Reflection: Mirror, Mirror

By Cynthia D. Ellis

An anniversary year calls for taking stock of where we are—and who we are.  We could be inclined to wonder about the state of our group.  We might want to look in the mirror.

We believe that we are doing well.  And if it is not possible to hold up a mirror to see ourselves, we can examine some numbers.

Membership can be one indicator of the health of an organization.

We have members in 43 states.  We have lots of members in these states:  Maryland, Virginia, Pennsylvania, Ohio and [of course] West Virginia.  We have members in the District of Columbia, and so, for the most part, we are holding steady in enrollment of friends in our own and border states.  We have double digit members in California, Florida, Michigan, North Carolina, New York, and Oregon.  We have 2 members in Hawaii—aloha! and 3 in Alaska—waqaa!  [That last greeting is just a single example of many tribal salutations; hope no one feels slighted.]  In 15 states, we have lonely members…in each, just one friend of the West Virginia Highlands Conservancy.    Maybe you know someone to join our solitary friends in Iowa, Louisiana, Montana, Nevada, Rhode Island, South Dakota, Utah, and Wyoming. Hey!  I realized that I know someone in one of those!  I need to urge them to give a gift membership to a friend or neighbor.  There are seven states that are not presently represented.  If you are reading this in Nebraska, Vermont, North Dakota, Idaho, Alabama, Arizona, or Mississippi—well, join us!  We offer trial memberships; so, check us out.

In our home state, we have members in 51 of the 55 counties.  Our support here is strongest in Kanawha and Monongalia Counties; Randolph and Jefferson are stalwarts too.  We also do well in Cabell, Pocahontas, Tucker, Upshur, Greenbrier, and Wood Counties.  We’d like to recruit folks in Doddridge, Wyoming, McDowell, and Braxton Counties; and there are solo folks in Wetzel and Wirt who would enjoy having company.

The unique and present nature of our group makes it difficult to look beyond the numbers to tell more about who we are.  We are a far-flung gang, with all the modern complications that hinder easy gatherings.  So, we see each other only sometimes [or not at all]. The Excel spreadsheet doesn’t tell us much about details and demographics.  We tend to think we are a graying bunch, but just when we think so, we make a Highlands connection with someone not so gray and find out we have youthful partners after all.  Our newsletter, “The Highlands Voice,” might help in seeing who we are. The Voice enjoys a robust readership.  If editor John McFerrin does not get all the print and electronic feedback he might seek, others of us can chime in with some.  At quarterly board meetings, it is rare to not have some issue prompted or complemented by the observation that someone had read The Voice and gotten back to us in some way.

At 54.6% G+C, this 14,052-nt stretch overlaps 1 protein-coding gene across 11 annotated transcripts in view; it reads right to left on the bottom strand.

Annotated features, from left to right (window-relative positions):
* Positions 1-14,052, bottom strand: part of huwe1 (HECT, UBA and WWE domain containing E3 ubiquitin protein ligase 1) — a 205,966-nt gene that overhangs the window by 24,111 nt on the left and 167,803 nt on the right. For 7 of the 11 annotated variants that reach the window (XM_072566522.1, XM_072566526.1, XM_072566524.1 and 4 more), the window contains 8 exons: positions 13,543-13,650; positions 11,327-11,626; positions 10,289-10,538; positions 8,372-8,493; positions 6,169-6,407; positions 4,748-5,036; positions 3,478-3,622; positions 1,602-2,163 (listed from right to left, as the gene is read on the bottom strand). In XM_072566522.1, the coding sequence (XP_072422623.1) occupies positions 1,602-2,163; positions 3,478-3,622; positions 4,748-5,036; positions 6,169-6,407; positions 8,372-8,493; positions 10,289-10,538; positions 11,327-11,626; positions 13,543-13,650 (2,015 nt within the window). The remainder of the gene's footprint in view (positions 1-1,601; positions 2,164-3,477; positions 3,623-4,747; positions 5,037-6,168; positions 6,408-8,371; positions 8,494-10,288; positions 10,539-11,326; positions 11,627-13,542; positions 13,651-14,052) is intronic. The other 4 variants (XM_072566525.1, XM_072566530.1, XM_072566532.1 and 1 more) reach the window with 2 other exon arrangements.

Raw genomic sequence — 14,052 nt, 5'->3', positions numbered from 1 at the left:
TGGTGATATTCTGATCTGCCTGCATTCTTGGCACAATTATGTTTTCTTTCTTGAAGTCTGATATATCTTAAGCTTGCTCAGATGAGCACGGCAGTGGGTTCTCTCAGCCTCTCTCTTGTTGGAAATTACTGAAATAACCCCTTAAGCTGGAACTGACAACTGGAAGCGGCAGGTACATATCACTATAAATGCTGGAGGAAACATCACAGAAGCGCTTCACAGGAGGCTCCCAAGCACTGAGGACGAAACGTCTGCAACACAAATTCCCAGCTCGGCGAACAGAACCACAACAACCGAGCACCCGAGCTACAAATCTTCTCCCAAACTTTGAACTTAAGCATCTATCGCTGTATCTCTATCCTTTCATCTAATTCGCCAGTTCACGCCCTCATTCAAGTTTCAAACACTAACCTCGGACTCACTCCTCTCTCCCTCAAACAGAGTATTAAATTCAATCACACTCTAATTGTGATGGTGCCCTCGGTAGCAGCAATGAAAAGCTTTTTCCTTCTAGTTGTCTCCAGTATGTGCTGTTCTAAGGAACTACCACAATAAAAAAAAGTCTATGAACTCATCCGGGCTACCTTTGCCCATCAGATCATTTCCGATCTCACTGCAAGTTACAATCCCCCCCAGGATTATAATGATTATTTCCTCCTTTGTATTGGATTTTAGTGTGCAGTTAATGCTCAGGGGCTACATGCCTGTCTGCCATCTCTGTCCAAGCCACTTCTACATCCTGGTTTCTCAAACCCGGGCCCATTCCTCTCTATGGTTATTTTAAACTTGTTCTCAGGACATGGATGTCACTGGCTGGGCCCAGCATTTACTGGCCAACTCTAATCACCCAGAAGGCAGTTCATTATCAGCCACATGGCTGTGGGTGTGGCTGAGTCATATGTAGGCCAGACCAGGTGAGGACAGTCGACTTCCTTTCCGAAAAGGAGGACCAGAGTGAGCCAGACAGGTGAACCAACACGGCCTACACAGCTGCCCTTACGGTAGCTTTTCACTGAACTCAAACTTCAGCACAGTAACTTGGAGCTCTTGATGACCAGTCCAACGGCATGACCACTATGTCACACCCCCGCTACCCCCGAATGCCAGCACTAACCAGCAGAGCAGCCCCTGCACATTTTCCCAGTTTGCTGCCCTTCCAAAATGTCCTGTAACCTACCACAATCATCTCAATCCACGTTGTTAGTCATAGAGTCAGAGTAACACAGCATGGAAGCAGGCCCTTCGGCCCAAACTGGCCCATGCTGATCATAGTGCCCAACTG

The Voice is quirky, inimitable, and reliably informative.  It obviously appeals to a wide audience of those of us who depend upon its presentations of outdoor, legislative, and conservation matters.  And poems.  And reader opinions.  It would be tough to picture a “typical” reader of our newsletter, but there must be some common thread that draws us all to keep on dipping into the pages.  So, in our 50thyear, we are united in our readership.

Because social media is so inescapable, we could look at demographics at that source.  We cannot sift out dues-paid members there from those who just “like” us, but we can get a glimpse of who stops by on the internet.  There, 56% of our fans are women and we are most visited by folks ages 35-44!  Not so gray!   We have friends in the U.S. and 44 other countries.  We are resolved to draw these cyber-friends into the fold.

But for now, here’s to us all.  Three Cheers.  Look in a mirror and raise a glass or a mug; a bottle or a jug…and salute all 1400 of us members of the West Virginia Highlands Conservancy!  Igamsiqanaghhalek!  [Another Alaskan tribal phrase; this time it is “Thanks”!]